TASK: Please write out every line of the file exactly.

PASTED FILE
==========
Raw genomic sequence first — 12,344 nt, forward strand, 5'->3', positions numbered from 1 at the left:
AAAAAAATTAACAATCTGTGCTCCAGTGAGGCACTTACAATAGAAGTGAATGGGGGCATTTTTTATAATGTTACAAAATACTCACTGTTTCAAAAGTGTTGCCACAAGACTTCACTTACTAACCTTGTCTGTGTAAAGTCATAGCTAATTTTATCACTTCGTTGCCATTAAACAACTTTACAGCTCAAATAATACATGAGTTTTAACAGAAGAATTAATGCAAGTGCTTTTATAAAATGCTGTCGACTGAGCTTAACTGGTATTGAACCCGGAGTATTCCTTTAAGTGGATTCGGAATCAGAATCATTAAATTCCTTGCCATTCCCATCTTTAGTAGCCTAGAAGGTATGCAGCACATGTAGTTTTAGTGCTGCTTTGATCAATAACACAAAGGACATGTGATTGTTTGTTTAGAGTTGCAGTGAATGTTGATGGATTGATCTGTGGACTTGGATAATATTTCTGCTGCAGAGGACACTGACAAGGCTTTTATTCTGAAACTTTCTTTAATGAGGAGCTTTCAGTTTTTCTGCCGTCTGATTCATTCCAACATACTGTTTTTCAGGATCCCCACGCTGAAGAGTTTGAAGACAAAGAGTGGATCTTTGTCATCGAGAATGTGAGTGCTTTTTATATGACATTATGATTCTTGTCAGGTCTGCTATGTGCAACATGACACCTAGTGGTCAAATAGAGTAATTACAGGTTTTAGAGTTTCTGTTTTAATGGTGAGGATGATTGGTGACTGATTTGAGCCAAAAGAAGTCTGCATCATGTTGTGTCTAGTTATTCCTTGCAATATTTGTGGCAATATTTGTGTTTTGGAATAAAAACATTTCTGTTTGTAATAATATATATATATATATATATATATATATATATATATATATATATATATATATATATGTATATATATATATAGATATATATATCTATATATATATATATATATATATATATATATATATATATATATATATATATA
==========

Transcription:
Raw genomic sequence first — 12,344 nt, forward strand, 5'->3', positions numbered from 1 at the left:
AAAAAAATTAACAATCTGTGCTCCAGTGAGGCACTTACAATAGAAGTGAATGGGGGCATTTTTTATAATGTTACAAAATACTCACTGTTTCAAAAGTGTTGCCACAAGACTTCACTTACTAACCTTGTCTGTGTAAAGTCATAGCTAATTTTATCACTTCGTTGCCATTAAACAACTTTACAGCTCAAATAATACATGAGTTTTAACAGAAGAATTAATGCAAGTGCTTTTATAAAATGCTGTCGACTGAGCTTAACTGGTATTGAACCCGGAGTATTCCTTTAAGTGGATTCGGAATCAGAATCATTAAATTCCTTGCCATTCCCATCTTTAGTAGCCTAGAAGGTATGCAGCACATGTAGTTTTAGTGCTGCTTTGATCAATAACACAAAGGACATGTGATTGTTTGTTTAGAGTTGCAGTGAATGTTGATGGATTGATCTGTGGACTTGGATAATATTTCTGCTGCAGAGGACACTGACAAGGCTTTTATTCTGAAACTTTCTTTAATGAGGAGCTTTCAGTTTTTCTGCCGTCTGATTCATTCCAACATACTGTTTTTCAGGATCCCCACGCTGAAGAGTTTGAAGACAAAGAGTGGATCTTTGTCATCGAGAATGTGAGTGCTTTTTATATGACATTATGATTCTTGTCAGGTCTGCTATGTGCAACATGACACCTAGTGGTCAAATAGAGTAATTACAGGTTTTAGAGTTTCTGTTTTAATGGTGAGGATGATTGGTGACTGATTTGAGCCAAAAGAAGTCTGCATCATGTTGTGTCTAGTTATTCCTTGCAATATTTGTGGCAATATTTGTGTTTTGGAATAAAAACATTTCTGTTTGTAATAATATATATATATATATATATATATATATATATATATATATATATATATATATATATGTATATATATATATAGATATATATATCTATATATATATATATATATATATATATATATATATATATATATATATATATA